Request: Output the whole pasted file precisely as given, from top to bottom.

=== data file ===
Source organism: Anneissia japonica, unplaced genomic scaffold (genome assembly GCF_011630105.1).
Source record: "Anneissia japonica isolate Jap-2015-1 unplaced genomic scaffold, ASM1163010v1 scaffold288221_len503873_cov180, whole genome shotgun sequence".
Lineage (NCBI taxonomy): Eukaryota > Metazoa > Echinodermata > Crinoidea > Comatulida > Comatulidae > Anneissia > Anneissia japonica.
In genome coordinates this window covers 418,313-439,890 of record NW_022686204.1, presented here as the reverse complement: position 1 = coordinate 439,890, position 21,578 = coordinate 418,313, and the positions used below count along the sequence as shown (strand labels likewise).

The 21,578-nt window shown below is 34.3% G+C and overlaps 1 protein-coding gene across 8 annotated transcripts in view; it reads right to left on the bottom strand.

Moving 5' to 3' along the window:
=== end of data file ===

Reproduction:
Source organism: Anneissia japonica, unplaced genomic scaffold (genome assembly GCF_011630105.1).
Source record: "Anneissia japonica isolate Jap-2015-1 unplaced genomic scaffold, ASM1163010v1 scaffold288221_len503873_cov180, whole genome shotgun sequence".
Lineage (NCBI taxonomy): Eukaryota > Metazoa > Echinodermata > Crinoidea > Comatulida > Comatulidae > Anneissia > Anneissia japonica.
In genome coordinates this window covers 418,313-439,890 of record NW_022686204.1, presented here as the reverse complement: position 1 = coordinate 439,890, position 21,578 = coordinate 418,313, and the positions used below count along the sequence as shown (strand labels likewise).

The 21,578-nt window shown below is 34.3% G+C and overlaps 1 protein-coding gene across 8 annotated transcripts in view; it reads right to left on the bottom strand.

Moving 5' to 3' along the window: